It must be added that people were more accustomed to the ambient temperatures than we are today. When I lived for six weeks in New Zealand in winter in a house without central heat, I quickly became accustomed to the cooler temperatures. (In fact, I now keep my house much cooler than I did before that protracted visit, a fact I quite often forget when guests come over.)

Regency couple skating, c. 1800

Regency couple skating, c. 1800

To return to yesteryear, layered clothing was the key to keeping warm. All but the most fashionable regency women would have worn several petticoats (even 4 or 5), stockings and/or socks, leather boots or shoes, a dress over a chemise, a thick shawl, fingerless mittens, and the ubiquitous cap as they went about their housewively duties. Outdoors, they would have added jackets, scarves, kid gloves, and a hat over their caps to keep warm.

Gentlemen wore drawers and sometimes a girdle known as a stomacher, woolen waistcoasts over muslin or linen shirts, and a coat to complete the indoor ensembles. Their cravats and high shirt points protected necks, tall leather boots protected feet,  leather gloves, beaver hats, and multi-caped greatcoats completed the outdoor ensemble.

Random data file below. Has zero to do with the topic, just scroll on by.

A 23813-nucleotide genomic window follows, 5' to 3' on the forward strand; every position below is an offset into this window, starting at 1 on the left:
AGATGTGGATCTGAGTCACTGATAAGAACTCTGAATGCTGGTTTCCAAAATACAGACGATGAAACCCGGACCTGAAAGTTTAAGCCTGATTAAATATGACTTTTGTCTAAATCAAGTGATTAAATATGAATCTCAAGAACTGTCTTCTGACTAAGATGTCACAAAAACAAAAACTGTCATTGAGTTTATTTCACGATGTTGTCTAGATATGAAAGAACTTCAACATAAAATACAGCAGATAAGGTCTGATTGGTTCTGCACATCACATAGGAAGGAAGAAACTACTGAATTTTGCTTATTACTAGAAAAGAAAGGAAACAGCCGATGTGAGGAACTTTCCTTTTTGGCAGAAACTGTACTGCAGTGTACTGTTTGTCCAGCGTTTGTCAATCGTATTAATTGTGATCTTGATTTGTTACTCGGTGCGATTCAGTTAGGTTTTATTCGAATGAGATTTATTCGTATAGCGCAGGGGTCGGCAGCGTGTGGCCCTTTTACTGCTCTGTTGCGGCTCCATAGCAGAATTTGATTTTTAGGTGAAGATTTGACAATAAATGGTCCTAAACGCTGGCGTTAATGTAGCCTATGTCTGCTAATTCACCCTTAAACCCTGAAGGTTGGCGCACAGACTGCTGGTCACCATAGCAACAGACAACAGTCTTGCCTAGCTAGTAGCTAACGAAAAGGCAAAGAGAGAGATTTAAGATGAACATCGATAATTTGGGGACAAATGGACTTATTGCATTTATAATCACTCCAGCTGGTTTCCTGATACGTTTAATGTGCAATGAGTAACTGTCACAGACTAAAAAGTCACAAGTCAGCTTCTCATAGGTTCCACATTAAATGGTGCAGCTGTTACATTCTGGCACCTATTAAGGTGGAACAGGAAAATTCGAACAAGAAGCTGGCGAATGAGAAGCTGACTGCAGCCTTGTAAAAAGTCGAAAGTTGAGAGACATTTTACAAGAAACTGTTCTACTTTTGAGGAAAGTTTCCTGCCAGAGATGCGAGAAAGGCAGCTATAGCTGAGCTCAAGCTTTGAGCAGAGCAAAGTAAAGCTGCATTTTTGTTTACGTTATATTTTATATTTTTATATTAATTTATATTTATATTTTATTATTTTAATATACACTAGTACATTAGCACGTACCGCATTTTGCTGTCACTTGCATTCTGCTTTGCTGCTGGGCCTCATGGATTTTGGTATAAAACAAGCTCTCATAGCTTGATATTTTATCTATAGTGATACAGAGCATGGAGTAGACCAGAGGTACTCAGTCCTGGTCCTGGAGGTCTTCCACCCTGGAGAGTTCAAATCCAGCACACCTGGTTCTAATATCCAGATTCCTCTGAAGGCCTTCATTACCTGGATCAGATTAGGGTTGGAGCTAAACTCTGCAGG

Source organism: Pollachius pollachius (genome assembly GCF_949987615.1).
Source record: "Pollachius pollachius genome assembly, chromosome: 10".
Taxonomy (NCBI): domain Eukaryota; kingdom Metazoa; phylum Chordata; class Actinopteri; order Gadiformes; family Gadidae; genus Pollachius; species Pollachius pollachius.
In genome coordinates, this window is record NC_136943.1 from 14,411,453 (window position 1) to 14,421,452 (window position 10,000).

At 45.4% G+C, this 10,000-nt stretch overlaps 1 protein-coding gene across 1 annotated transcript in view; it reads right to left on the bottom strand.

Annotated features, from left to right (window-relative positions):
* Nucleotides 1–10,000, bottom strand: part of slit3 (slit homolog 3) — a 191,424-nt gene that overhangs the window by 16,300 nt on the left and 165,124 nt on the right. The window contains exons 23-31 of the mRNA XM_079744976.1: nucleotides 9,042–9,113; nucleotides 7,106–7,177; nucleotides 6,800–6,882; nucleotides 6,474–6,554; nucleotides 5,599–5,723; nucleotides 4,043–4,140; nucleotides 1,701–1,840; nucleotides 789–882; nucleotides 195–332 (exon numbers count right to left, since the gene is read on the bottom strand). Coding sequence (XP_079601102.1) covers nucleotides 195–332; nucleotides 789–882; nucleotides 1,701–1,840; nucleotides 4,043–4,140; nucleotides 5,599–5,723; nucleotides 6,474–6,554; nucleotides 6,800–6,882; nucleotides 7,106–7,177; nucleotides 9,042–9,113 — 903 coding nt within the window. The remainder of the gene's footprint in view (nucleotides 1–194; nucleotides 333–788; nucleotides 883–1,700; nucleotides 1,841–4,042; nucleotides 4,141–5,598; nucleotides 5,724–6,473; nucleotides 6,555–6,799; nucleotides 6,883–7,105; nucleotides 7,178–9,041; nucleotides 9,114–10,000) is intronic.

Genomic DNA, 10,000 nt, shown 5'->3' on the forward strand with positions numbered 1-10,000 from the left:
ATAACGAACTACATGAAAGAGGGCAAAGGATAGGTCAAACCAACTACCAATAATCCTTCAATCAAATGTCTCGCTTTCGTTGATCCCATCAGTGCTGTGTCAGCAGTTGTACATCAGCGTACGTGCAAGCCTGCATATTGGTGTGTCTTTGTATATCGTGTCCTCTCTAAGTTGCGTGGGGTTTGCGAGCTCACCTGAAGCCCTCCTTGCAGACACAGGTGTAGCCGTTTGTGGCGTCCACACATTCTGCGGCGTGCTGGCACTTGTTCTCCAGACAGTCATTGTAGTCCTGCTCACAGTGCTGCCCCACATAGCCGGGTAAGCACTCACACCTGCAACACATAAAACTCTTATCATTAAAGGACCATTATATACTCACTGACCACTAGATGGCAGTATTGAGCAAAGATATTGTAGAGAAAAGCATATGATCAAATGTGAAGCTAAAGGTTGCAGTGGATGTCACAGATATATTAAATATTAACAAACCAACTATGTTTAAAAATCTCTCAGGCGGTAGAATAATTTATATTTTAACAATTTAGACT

Gathering Firewood

Fuel came in the form of firewood, coal, or dried dung, depending on what a family could afford or was most easily available. Chopping wood took effort and was time consuming, and firewood needed to be seasoned to burn most effectively. The scarcity of firewood in deforested regions would force individuals to go far afield to search for logs and kindling.

Wood cutters

Wood cutters

F. L. Hartwell, a civil war soldier, wrote vividly about a soldier’s attempt to keep warm when camped out in mid-winter:

We have been very cold for the past 2 1/2 days as we had a snow & sleet storm from the northeast. we could not keep warm or even comfortable in beed [sic]or out as we could not all get around our fire at once, we have to go a mile from Camp to get wood to burn & green pine at that. How would you like that to burn at home well we have to go 2 times apiece in cold days making each 4 miles travel each day to keep us warm and cook by. – To My Beloved Wife and Boy at Home, p60. (Spelling and underline – the author’s)